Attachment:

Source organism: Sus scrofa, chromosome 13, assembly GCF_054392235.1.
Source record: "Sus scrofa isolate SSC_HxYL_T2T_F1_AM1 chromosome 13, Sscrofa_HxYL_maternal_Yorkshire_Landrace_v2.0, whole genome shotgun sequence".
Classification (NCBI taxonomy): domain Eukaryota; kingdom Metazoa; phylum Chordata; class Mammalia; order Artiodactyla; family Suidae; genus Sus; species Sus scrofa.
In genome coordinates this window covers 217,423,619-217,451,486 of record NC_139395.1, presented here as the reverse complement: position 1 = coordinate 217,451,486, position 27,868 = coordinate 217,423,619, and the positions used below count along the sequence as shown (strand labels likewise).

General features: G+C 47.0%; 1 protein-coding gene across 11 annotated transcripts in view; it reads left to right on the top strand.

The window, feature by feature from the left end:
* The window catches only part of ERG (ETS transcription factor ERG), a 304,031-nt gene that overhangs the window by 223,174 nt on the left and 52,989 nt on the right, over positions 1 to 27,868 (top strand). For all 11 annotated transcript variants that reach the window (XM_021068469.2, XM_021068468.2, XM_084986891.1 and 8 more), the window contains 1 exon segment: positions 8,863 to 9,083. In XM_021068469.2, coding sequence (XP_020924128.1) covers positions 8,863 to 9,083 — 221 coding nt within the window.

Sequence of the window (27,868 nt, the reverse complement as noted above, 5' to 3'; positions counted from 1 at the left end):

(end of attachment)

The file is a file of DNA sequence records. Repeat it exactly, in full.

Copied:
Source organism: Sus scrofa, chromosome 13, assembly GCF_054392235.1.
Source record: "Sus scrofa isolate SSC_HxYL_T2T_F1_AM1 chromosome 13, Sscrofa_HxYL_maternal_Yorkshire_Landrace_v2.0, whole genome shotgun sequence".
Classification (NCBI taxonomy): domain Eukaryota; kingdom Metazoa; phylum Chordata; class Mammalia; order Artiodactyla; family Suidae; genus Sus; species Sus scrofa.
In genome coordinates this window covers 217,423,619-217,451,486 of record NC_139395.1, presented here as the reverse complement: position 1 = coordinate 217,451,486, position 27,868 = coordinate 217,423,619, and the positions used below count along the sequence as shown (strand labels likewise).

General features: G+C 47.0%; 1 protein-coding gene across 11 annotated transcripts in view; it reads left to right on the top strand.

The window, feature by feature from the left end:
* The window catches only part of ERG (ETS transcription factor ERG), a 304,031-nt gene that overhangs the window by 223,174 nt on the left and 52,989 nt on the right, over positions 1 to 27,868 (top strand). For all 11 annotated transcript variants that reach the window (XM_021068469.2, XM_021068468.2, XM_084986891.1 and 8 more), the window contains 1 exon segment: positions 8,863 to 9,083. In XM_021068469.2, coding sequence (XP_020924128.1) covers positions 8,863 to 9,083 — 221 coding nt within the window.

Sequence of the window (27,868 nt, the reverse complement as noted above, 5' to 3'; positions counted from 1 at the left end):